With Carlos Quentin to dangle, White Sox scout Braves pitching

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The White Sox sent assistant general manager Dave Yokum to watch Braves pitchers last week, leading to speculation that GM Ken Williams might be interested in dealing for some of Atlanta’s excess pitching.

According to CSNChicago.com, one of the pitchers the White Sox were eyeing was Brandon Beachy, though the 24-year-old looks far from expendable given his 3.23 ERA and 72/15 K/BB ratio in 61 1/3 innings as a rookie this season.

The Braves, though, could certainly use a bat, and the White Sox might be willing to trade Carlos Quentin if they can get a long-term starting pitcher in return.  Quentin has bounced back to hit .253/.351/.512 with 17 homers and 49 RBI this season, and he was named to the All-Star team Sunday.  The White Sox would lose quite a bit by taking him out of the lineup, but they do have Dayan Viciedo ready for an opportunity in a corner-outfield slot.

It is hard to imagine the Braves signing off on a Beachy-for-Quentin swap, but Mike Minor for Quentin could work for both sides.  Minor, the seventh overall selection in the 2009 draft, wouldn’t crack the White Sox rotation right away, but he would be a fine choice to step in next year with both Mark Buehrle and Edwin Jackson potentially departing through free agency.

Tim Anderson on Joe West: ‘I don’t have much to say about him. Everybody knows he’s terrible.’

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During the top of the ninth inning of Saturday night’s 7-3 loss to the Cubs, White Sox shortstop Tim Anderson was ejected by umpire Joe West. Anderson attempted to complete a double play started by second baseman Yoan Moncada, but Javier Báez slid hard into Anderson at the second base bag to disrupt him. Anderson’s throw went past first baseman Matt Davidson, allowing a run to score.

White Sox manager Rick Renteria challenged the ruling on the field, but it was upheld after replay review. Anderson had a brief conversation with umpire Joe West then went back to his position. Shortly thereafter, West ejected Anderson, who became irate.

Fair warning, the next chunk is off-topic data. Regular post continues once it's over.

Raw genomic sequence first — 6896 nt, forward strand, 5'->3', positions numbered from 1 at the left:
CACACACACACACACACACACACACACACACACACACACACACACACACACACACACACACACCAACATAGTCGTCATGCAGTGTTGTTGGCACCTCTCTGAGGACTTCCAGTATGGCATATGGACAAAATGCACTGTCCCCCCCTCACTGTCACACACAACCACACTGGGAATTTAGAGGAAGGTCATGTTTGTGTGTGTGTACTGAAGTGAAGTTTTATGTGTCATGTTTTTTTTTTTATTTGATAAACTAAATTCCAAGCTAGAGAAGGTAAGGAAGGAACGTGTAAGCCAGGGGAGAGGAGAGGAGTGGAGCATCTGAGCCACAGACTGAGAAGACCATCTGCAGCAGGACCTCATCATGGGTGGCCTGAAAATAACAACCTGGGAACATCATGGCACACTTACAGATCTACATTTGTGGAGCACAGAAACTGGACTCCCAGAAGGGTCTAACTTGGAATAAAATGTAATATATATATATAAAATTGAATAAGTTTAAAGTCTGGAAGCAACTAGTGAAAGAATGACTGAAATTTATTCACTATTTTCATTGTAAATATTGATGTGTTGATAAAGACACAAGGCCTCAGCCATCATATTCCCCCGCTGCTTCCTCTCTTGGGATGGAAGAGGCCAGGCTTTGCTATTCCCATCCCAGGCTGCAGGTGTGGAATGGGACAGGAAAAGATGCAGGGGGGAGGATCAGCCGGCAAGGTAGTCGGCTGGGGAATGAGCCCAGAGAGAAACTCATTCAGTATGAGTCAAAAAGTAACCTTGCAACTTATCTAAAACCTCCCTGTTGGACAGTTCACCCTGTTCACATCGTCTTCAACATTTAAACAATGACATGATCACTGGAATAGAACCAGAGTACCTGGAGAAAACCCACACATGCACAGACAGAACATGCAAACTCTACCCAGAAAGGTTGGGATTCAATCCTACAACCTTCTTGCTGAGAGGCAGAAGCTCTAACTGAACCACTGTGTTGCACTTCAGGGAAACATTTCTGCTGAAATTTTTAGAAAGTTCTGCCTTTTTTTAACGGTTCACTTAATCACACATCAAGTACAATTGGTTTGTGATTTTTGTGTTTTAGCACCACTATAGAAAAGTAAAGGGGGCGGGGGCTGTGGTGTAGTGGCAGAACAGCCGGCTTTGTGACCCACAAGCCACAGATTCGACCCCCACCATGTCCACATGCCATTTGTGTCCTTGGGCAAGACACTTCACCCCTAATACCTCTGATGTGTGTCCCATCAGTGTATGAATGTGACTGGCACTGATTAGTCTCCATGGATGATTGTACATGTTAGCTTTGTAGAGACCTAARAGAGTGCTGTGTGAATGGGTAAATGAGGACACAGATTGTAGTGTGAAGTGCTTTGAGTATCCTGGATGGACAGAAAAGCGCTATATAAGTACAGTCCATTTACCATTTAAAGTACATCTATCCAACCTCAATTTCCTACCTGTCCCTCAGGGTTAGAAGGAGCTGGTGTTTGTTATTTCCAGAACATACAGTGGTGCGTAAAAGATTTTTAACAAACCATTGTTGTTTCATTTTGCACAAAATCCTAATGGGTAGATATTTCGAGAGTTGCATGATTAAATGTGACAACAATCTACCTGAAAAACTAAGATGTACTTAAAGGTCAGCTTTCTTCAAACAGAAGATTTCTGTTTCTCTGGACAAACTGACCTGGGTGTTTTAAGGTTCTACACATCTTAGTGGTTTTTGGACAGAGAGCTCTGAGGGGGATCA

After the game, Anderson said of West, via Vinnie Duber of NBC Sports Chicago, “I asked him a question, and he kind of got pissed at me. I asked him if he saw [Báez] reach for my leg in the replay. He asked me if I was going to argue that, and I said, ‘No, I was just asking a question.’ And after that I didn’t say anything else. He started barking at me. Kept staring me down. I gave him, ‘Why you keep looking at me?’ Did that twice and threw me out.”

Anderson then said, “I don’t have much to say about him. Everybody knows he’s terrible. But I didn’t say much and he threw me out. It’s OK.” Anderson added about the play in which one can see Báez reach his arm out to interfere with Anderson, “Yeah, definitely. You could see it in the replay. That’s just one of the many that they missed in New York, I guess.”

Anderson’s criticism of West doesn’t come as a surprise. West has had a reputation as an instigator for decades. Major League Baseball almost never holds umpires accountable for their conduct on the field and some umpires, like West, take advantage of this knowledge.

It was a bittersweet ending for Anderson as he homered earlier in the game, becoming the first White Sox shortstop ever to have 20 home runs and 20 stolen bases in the same season. It’s just the sixth 20/20 season in White Sox history, joining Alex Ríos (2010, 2012), Ray Durham (2001), Magglio Ordóñez (2001), and Tommie Agee.

Anderson accounted for the only run the White Sox scored on Sunday against the Cubs with an RBI double. On the season, he’s hitting .243/.284/.412 with those 20 homers, 26 steals, 64 RBI, and 76 runs in 594 plate appearances.